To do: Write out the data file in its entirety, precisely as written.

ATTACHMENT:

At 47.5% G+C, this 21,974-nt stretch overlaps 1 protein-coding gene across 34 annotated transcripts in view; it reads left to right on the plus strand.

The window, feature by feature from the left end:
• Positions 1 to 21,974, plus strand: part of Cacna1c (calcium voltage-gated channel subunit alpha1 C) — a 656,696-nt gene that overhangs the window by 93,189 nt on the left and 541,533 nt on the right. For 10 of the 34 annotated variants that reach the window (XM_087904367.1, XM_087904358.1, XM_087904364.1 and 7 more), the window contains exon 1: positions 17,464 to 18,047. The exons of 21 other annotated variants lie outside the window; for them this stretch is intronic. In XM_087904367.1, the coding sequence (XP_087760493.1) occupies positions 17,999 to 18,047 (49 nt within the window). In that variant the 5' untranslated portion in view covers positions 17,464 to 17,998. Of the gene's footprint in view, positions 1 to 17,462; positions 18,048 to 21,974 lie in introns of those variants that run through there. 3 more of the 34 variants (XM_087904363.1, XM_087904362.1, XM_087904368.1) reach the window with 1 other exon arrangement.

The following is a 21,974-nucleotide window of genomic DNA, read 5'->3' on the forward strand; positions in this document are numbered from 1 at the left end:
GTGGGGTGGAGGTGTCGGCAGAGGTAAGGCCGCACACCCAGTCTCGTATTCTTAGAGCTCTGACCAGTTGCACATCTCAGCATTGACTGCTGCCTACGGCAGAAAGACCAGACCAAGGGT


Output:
At 47.5% G+C, this 21,974-nt stretch overlaps 1 protein-coding gene across 34 annotated transcripts in view; it reads left to right on the plus strand.

The window, feature by feature from the left end:
• Positions 1 to 21,974, plus strand: part of Cacna1c (calcium voltage-gated channel subunit alpha1 C) — a 656,696-nt gene that overhangs the window by 93,189 nt on the left and 541,533 nt on the right. For 10 of the 34 annotated variants that reach the window (XM_087904367.1, XM_087904358.1, XM_087904364.1 and 7 more), the window contains exon 1: positions 17,464 to 18,047. The exons of 21 other annotated variants lie outside the window; for them this stretch is intronic. In XM_087904367.1, the coding sequence (XP_087760493.1) occupies positions 17,999 to 18,047 (49 nt within the window). In that variant the 5' untranslated portion in view covers positions 17,464 to 17,998. Of the gene's footprint in view, positions 1 to 17,462; positions 18,048 to 21,974 lie in introns of those variants that run through there. 3 more of the 34 variants (XM_087904363.1, XM_087904362.1, XM_087904368.1) reach the window with 1 other exon arrangement.

The following is a 21,974-nucleotide window of genomic DNA, read 5'->3' on the forward strand; positions in this document are numbered from 1 at the left end:
GTGGGGTGGAGGTGTCGGCAGAGGTAAGGCCGCACACCCAGTCTCGTATTCTTAGAGCTCTGACCAGTTGCACATCTCAGCATTGACTGCTGCCTACGGCAGAAAGACCAGACCAAGGGT